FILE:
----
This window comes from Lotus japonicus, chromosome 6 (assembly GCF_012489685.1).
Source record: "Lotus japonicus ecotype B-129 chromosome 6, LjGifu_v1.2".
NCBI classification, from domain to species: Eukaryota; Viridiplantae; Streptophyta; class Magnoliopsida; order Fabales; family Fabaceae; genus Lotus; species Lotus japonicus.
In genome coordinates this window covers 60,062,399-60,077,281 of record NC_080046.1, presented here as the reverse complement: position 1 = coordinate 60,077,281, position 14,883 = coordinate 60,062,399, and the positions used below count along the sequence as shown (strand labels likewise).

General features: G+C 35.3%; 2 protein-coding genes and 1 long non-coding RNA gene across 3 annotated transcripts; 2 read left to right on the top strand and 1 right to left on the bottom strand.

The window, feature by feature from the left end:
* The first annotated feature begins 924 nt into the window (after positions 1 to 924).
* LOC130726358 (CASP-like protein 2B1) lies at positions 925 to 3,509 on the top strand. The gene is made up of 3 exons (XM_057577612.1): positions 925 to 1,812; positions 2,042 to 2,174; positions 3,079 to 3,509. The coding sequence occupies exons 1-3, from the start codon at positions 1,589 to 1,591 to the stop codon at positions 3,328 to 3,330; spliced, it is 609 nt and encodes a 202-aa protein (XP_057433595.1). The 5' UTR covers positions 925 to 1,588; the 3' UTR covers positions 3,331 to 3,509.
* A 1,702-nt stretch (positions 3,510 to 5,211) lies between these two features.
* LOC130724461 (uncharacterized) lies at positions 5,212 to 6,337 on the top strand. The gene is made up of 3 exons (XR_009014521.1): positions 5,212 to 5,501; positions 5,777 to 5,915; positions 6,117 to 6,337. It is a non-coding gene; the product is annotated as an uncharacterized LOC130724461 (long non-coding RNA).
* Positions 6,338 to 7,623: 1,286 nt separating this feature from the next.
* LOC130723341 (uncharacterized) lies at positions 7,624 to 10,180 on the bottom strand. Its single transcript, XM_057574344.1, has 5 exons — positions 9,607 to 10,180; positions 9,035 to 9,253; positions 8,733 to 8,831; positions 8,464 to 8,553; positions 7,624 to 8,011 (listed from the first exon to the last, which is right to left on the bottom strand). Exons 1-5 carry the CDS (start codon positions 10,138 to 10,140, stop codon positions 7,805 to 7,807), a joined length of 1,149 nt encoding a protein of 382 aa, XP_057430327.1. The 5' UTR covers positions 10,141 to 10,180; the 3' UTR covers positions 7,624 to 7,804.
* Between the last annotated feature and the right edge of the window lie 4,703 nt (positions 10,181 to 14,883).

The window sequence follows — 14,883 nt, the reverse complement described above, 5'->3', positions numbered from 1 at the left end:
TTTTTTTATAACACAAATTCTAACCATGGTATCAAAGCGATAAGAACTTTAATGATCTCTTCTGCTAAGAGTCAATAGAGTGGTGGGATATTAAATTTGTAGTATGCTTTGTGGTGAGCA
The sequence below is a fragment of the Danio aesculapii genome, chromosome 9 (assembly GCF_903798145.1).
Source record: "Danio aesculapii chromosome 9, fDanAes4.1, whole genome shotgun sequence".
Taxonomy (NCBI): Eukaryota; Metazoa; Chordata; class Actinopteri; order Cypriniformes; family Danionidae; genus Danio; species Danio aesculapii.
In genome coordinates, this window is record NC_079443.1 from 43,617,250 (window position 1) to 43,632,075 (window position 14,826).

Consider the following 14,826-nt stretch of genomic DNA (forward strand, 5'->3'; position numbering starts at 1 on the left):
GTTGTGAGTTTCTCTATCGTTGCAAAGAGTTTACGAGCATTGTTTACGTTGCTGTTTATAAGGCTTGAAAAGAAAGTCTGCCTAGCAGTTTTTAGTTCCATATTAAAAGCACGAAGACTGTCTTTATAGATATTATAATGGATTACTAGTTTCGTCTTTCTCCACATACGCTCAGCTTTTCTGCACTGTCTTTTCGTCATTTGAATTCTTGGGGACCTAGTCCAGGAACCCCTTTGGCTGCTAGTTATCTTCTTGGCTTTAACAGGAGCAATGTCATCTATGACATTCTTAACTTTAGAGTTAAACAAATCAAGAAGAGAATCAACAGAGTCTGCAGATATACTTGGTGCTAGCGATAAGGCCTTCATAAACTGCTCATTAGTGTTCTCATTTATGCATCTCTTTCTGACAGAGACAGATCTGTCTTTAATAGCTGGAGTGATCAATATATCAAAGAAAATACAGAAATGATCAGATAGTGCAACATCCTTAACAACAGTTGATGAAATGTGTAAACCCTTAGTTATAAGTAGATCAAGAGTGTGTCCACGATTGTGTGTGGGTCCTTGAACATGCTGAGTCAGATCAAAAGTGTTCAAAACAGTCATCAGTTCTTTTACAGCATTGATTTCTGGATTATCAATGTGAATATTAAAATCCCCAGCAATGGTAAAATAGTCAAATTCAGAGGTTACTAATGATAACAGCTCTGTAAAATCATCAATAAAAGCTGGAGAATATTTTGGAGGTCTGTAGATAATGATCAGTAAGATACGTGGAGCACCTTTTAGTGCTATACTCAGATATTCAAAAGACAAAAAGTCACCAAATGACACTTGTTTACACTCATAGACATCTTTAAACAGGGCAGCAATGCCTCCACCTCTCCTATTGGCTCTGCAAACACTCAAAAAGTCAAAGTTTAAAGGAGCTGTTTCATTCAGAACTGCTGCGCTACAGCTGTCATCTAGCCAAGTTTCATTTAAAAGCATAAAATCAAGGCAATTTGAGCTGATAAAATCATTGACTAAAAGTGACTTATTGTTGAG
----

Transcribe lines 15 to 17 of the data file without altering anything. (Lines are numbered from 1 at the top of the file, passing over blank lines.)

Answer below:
TTTTTTTATAACACAAATTCTAACCATGGTATCAAAGCGATAAGAACTTTAATGATCTCTTCTGCTAAGAGTCAATAGAGTGGTGGGATATTAAATTTGTAGTATGCTTTGTGGTGAGCA
The sequence below is a fragment of the Danio aesculapii genome, chromosome 9 (assembly GCF_903798145.1).
Source record: "Danio aesculapii chromosome 9, fDanAes4.1, whole genome shotgun sequence".